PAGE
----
This little guy found himself in back of our new house in Kahala. Kealaolu Avenue. He’s scared, obviously lost, very shy.
Male, Bichon Frise. Dirty feet, so he didn’t just wander from next door, or at least didn’t run away just this morning.
We’re going to check if he’s chipped.
Don’t know whether to turn him in to the Humane Society or not.
What are the options, dog people??
I did turn in the Humane Society’s “found animal” form, with photo.
Please pass the word, and I would appreciate any suggestions.
It isn’t hard to find the reasons that we’re now facing a human disaster in the lack of affordable housing which has driven more and ore people onto the streets. At least part of it is official dithering and failure to address the admittedly difficult issue.
I’m looking at a Honolulu Advertiser editorial published on June 2, 2004, just over 11 years ago. I’m sure that with a bit of digging, I could turn up the same thing being written in 1994, and earlier.
The 2004 headline: “Homeless crisis requires new solutions.”
At that time, it was abundantly clear that this was problem already at the crisis stage and getting worse.
Homelessness is a problem that’s sure to get a lot worse here before it gets better. According to government figures, it’s worsened by 61 percent in the last three years. No one can take pride in the city’s dismal record of rousting homeless people from beaches, parks and malls without ever suggesting where they might be welcome.
The Honolulu City Council had just rejected funding for “a campus-like comprehensive housing and service center” for the homeless, and spending the money elsewhere.
And now the council is diverting $15.3 million intended to build Harris’ transitional center for the homeless to other concerns, mostly unrelated to homelessness. If Harris’ proposal seems outdated, we’re amazed at the lack of government agencies making homelessness a priority, and we applaud him for taking the issue on.
The editorial makes the point that it’s not homeless shelters, but permanent affordable housing, that’s required.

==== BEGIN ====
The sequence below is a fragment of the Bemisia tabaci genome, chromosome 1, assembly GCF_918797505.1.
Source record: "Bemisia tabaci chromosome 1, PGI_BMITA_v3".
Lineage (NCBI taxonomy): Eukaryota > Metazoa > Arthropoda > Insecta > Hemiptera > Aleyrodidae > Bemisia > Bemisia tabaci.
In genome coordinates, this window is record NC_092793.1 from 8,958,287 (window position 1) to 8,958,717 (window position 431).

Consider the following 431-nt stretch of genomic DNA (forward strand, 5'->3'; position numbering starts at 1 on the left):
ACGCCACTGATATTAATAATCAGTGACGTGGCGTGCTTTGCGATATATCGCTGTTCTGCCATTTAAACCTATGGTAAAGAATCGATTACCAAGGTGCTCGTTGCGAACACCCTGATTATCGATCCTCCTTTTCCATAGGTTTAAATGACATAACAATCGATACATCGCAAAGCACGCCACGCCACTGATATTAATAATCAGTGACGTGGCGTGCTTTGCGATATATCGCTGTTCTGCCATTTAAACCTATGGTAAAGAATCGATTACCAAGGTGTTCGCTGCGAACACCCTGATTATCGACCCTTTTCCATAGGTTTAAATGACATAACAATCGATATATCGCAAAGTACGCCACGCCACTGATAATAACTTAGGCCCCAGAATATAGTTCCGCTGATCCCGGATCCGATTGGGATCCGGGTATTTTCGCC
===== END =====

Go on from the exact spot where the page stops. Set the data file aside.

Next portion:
“The solution to homelessness is housing,” the director of the Institute for Human Services was quoted at the time.
The trend on the Mainland is not toward new homeless shelters, but permanent supportive housing. Homeless clients are assigned to management teams, which provide a cocktail of services from psychology to nutrition, including, for those who need it, management of their welfare or disability income to ensure that their rent is paid on time. The state should join the city in devising these service-delivery teams.
Once people don’t have to move from place to place, they can find stability in treatment for mental illness and drug treatment, and then jobs.
“All they need is a place to live,” Maunakea says.
And here we are, eleven years later, and almost nothing has changed except that the problems have grown, as you could have predicted.
Larry Geller, quoted here yesterday, worries that “Housing First” plans are going to be swept aside by a new enthusiasm for homeless shelters.
The crisis in homelessness isn’t confined to Hawaii. This is a national issue. It’s the kind of issue that should lead to federal funds being made available to meet local needs. And the failure of the federal government to play a constructive role, and provide needed resources to local governments, has certainly exacerbated the problem.
Tags: Economics · Politics
A few brief items for this morning.
• In a column published in the Maui News this week, and reprinted on the Maui County website, County Council Chair Mike White suggests that Maui’s lobbyist law is not being enforced.
The law, which dates from 1981, requires any person who is compensated for lobbying either the administration or the council must first register with the Board of Ethics “setting forth the name, mailing address, business telephone number, and subject matter of the lobbyist.”
However, White points to a constituent’s experience which suggests the law is not being followed.
In practice, however, the laudable principles laid out in the County Code and the Board of Ethics’ rules are apparently being disregarded, as recently brought to my attention by a member of the public.